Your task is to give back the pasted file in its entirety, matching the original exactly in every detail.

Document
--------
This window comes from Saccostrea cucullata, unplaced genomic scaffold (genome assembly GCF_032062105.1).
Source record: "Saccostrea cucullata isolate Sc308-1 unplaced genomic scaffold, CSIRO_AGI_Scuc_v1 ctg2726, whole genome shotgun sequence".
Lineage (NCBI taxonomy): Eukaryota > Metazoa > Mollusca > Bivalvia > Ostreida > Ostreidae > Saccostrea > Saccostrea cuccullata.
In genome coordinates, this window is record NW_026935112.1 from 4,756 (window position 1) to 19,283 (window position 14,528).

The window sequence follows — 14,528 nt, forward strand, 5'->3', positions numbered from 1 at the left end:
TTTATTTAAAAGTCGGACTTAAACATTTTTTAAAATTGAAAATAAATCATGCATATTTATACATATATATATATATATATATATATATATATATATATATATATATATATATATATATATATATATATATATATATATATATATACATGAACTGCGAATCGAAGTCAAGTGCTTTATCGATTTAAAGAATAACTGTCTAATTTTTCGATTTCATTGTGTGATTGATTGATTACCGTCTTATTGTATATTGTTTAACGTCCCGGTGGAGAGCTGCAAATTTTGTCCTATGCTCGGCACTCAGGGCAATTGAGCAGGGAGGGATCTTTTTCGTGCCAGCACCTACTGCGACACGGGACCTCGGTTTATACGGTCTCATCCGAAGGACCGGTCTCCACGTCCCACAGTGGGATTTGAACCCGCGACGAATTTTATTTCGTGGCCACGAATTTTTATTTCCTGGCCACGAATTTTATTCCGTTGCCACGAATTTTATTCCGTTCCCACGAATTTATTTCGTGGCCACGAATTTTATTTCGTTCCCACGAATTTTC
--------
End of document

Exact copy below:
This window comes from Saccostrea cucullata, unplaced genomic scaffold (genome assembly GCF_032062105.1).
Source record: "Saccostrea cucullata isolate Sc308-1 unplaced genomic scaffold, CSIRO_AGI_Scuc_v1 ctg2726, whole genome shotgun sequence".
Lineage (NCBI taxonomy): Eukaryota > Metazoa > Mollusca > Bivalvia > Ostreida > Ostreidae > Saccostrea > Saccostrea cuccullata.
In genome coordinates, this window is record NW_026935112.1 from 4,756 (window position 1) to 19,283 (window position 14,528).

The window sequence follows — 14,528 nt, forward strand, 5'->3', positions numbered from 1 at the left end:
TTTATTTAAAAGTCGGACTTAAACATTTTTTAAAATTGAAAATAAATCATGCATATTTATACATATATATATATATATATATATATATATATATATATATATATATATATATATATATATATATATATATATATATATATATATACATGAACTGCGAATCGAAGTCAAGTGCTTTATCGATTTAAAGAATAACTGTCTAATTTTTCGATTTCATTGTGTGATTGATTGATTACCGTCTTATTGTATATTGTTTAACGTCCCGGTGGAGAGCTGCAAATTTTGTCCTATGCTCGGCACTCAGGGCAATTGAGCAGGGAGGGATCTTTTTCGTGCCAGCACCTACTGCGACACGGGACCTCGGTTTATACGGTCTCATCCGAAGGACCGGTCTCCACGTCCCACAGTGGGATTTGAACCCGCGACGAATTTTATTTCGTGGCCACGAATTTTTATTTCCTGGCCACGAATTTTATTCCGTTGCCACGAATTTTATTCCGTTCCCACGAATTTATTTCGTGGCCACGAATTTTATTTCGTTCCCACGAATTTTC